RubiKon Adventures

Tales and travels of "GrizzLee", "Looksha Lori" & "Yukon Johann"

Friday, August 23, 2013

Our Life Behind Bars – Father & Son Doing Time in the Northern Frontier (Mile 5228 to Mile 5999)

Days 22-23  (July 21-22, 2013)

After a good night sleep in Watson lake, I took off toward the Hwy 37, the Cassiar Hwy.  Just outside of Watson Lake I nearly hit a young bear, maybe 100 yards from the Sign Post Forest. The bear ran unexpectedly out in front of me and darted back into the bush. Undaunted, this bear started feeding on the side of the road. So I put my GoPro Camera to use and attempted to get my camera out for some more video. Unfortunately for me, the creature ran when the next pickup truck drove by and I was unable to get even a picture of this cute little creature. Shortly there after the sky opened up and it began pouring rain. It poured and poured until I got to Good Hope Lake. From there, Jade City wasn’t too far and I stopped in to say hi to my friend Kendra and a new employee there, named Jessica. I wanted to dry off a bit and they always have free coffee and cocoa. So I stayed a bit to chat They told me that they may be opening a restaurant across the road from the store. I told them tha tit would probably do good business in the summer and that I look forward to having a burger there on my next visit. I said my goodbyes and took off, only to be created by more rain showers. Form here on, all the way to Dease Lake I would be in and out of the rain. Once at Dease Lake I grabbed some lunch and the weather began to show signs of improvement.

Leaving the Air Force Lodge at Watson Lake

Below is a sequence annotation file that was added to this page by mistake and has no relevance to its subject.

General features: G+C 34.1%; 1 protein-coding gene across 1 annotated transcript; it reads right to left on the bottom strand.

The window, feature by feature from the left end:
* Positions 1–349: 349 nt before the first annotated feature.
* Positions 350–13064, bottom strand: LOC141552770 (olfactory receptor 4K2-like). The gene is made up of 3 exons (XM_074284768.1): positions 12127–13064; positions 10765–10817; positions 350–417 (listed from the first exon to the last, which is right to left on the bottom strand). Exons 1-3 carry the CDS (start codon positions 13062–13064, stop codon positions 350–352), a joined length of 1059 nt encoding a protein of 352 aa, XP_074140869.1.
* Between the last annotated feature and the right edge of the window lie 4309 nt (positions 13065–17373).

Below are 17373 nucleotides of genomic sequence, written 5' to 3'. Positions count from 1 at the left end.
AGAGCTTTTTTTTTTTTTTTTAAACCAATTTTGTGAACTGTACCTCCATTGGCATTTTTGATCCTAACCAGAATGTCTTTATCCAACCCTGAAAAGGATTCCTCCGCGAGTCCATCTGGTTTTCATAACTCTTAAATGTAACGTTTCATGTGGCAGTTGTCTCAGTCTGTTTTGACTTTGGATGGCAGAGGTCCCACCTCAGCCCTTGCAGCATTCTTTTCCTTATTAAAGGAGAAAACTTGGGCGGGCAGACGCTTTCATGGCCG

A break in the rain at Good Hope Lake

Jade City, free coffee and good company
It was still heavily overcast when I left, but as I go toward the native village known as Iskut, I could tell that I was out of the rain for good this day as I could see blue skies of in the south.
It was pretty uneventful, save for the few times I stopped to take some pictures and film some video. I happen to play leap frog with a couple that each had their own motorcycles. The lady had a lowered F650 GS while her husband had a big Harley and a tent trailer.
The Cassiar Hwy...somewhere near Kinaskat Lake

My overloaded steed

This rock looked a bit phallic (strange)

My arrival near Bell II Lodge

My camp at Mezidain Lake
Later that evening, I met up with them again at Mezidain Lake Provincial Park. Camping was tough there as the campground was nearly full. I happened to run into the couple and they invited me over to their spot. I said I’ll have a look around and eventually found a spot with a view… one of the last 2 campsites left. After dinner and some visiting it was off to bed. But I found it hard to sleep. All the light coming into my tent was keeping me awake. This time, it wasn’t sunlight. No, no, it was nearly a full moon and the moonlight was brilliant and lit up the lake and the sky and reflected off the midnight clouds. It looked like I had a fluorescent lamp on outside my tent.
Earl and an apprentice carving a totem pole out of Cedar